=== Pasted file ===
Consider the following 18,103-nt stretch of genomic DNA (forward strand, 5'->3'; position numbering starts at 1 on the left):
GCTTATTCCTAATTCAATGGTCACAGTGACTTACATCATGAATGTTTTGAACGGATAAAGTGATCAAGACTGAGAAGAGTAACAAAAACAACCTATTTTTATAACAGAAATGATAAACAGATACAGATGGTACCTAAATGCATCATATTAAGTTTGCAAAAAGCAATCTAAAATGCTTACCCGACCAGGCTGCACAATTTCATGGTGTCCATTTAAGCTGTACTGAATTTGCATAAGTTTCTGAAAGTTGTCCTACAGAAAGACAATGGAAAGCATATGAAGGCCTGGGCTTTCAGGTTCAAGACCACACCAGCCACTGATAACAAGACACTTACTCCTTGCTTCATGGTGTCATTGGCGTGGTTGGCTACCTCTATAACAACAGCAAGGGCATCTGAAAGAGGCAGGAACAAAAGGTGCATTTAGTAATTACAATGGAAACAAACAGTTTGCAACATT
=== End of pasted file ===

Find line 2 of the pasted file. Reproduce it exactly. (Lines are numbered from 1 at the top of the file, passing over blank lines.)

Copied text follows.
GCTTATTCCTAATTCAATGGTCACAGTGACTTACATCATGAATGTTTTGAACGGATAAAGTGATCAAGACTGAGAAGAGTAACAAAAACAACCTATTTTTATAACAGAAATGATAAACAGATACAGATGGTACCTAAATGCATCATATTAAGTTTGCAAAAAGCAATCTAAAATGCTTACCCGACCAGGCTGCACAATTTCATGGTGTCCATTTAAGCTGTACTGAATTTGCATAAGTTTCTGAAAGTTGTCCTACAGAAAGACAATGGAAAGCATATGAAGGCCTGGGCTTTCAGGTTCAAGACCACACCAGCCACTGATAACAAGACACTTACTCCTTGCTTCATGGTGTCATTGGCGTGGTTGGCTACCTCTATAACAACAGCAAGGGCATCTGAAAGAGGCAGGAACAAAAGGTGCATTTAGTAATTACAATGGAAACAAACAGTTTGCAACATT